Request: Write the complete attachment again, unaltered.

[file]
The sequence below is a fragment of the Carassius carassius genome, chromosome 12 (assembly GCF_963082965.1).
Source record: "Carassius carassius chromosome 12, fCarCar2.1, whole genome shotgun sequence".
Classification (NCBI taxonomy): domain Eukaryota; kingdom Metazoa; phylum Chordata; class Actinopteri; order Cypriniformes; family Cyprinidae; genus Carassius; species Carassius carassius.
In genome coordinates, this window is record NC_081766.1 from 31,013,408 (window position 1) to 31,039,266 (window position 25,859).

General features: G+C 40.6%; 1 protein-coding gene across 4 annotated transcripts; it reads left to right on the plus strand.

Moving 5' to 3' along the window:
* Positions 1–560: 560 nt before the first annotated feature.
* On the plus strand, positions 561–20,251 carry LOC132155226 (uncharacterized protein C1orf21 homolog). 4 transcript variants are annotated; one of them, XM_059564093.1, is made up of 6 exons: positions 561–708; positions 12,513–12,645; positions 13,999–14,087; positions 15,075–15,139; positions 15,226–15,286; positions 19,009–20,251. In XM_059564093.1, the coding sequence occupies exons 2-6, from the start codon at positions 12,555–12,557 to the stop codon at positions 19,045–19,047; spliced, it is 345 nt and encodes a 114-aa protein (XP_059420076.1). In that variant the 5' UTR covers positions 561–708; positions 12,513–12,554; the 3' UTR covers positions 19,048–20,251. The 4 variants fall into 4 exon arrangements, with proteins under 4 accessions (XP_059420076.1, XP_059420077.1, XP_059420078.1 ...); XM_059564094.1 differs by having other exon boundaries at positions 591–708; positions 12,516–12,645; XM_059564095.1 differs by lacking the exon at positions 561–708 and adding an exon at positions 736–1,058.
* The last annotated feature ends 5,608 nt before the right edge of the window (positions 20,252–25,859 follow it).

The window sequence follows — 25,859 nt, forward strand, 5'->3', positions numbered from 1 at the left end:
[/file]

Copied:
The sequence below is a fragment of the Carassius carassius genome, chromosome 12 (assembly GCF_963082965.1).
Source record: "Carassius carassius chromosome 12, fCarCar2.1, whole genome shotgun sequence".
Classification (NCBI taxonomy): domain Eukaryota; kingdom Metazoa; phylum Chordata; class Actinopteri; order Cypriniformes; family Cyprinidae; genus Carassius; species Carassius carassius.
In genome coordinates, this window is record NC_081766.1 from 31,013,408 (window position 1) to 31,039,266 (window position 25,859).

General features: G+C 40.6%; 1 protein-coding gene across 4 annotated transcripts; it reads left to right on the plus strand.

Moving 5' to 3' along the window:
* Positions 1–560: 560 nt before the first annotated feature.
* On the plus strand, positions 561–20,251 carry LOC132155226 (uncharacterized protein C1orf21 homolog). 4 transcript variants are annotated; one of them, XM_059564093.1, is made up of 6 exons: positions 561–708; positions 12,513–12,645; positions 13,999–14,087; positions 15,075–15,139; positions 15,226–15,286; positions 19,009–20,251. In XM_059564093.1, the coding sequence occupies exons 2-6, from the start codon at positions 12,555–12,557 to the stop codon at positions 19,045–19,047; spliced, it is 345 nt and encodes a 114-aa protein (XP_059420076.1). In that variant the 5' UTR covers positions 561–708; positions 12,513–12,554; the 3' UTR covers positions 19,048–20,251. The 4 variants fall into 4 exon arrangements, with proteins under 4 accessions (XP_059420076.1, XP_059420077.1, XP_059420078.1 ...); XM_059564094.1 differs by having other exon boundaries at positions 591–708; positions 12,516–12,645; XM_059564095.1 differs by lacking the exon at positions 561–708 and adding an exon at positions 736–1,058.
* The last annotated feature ends 5,608 nt before the right edge of the window (positions 20,252–25,859 follow it).

The window sequence follows — 25,859 nt, forward strand, 5'->3', positions numbered from 1 at the left end: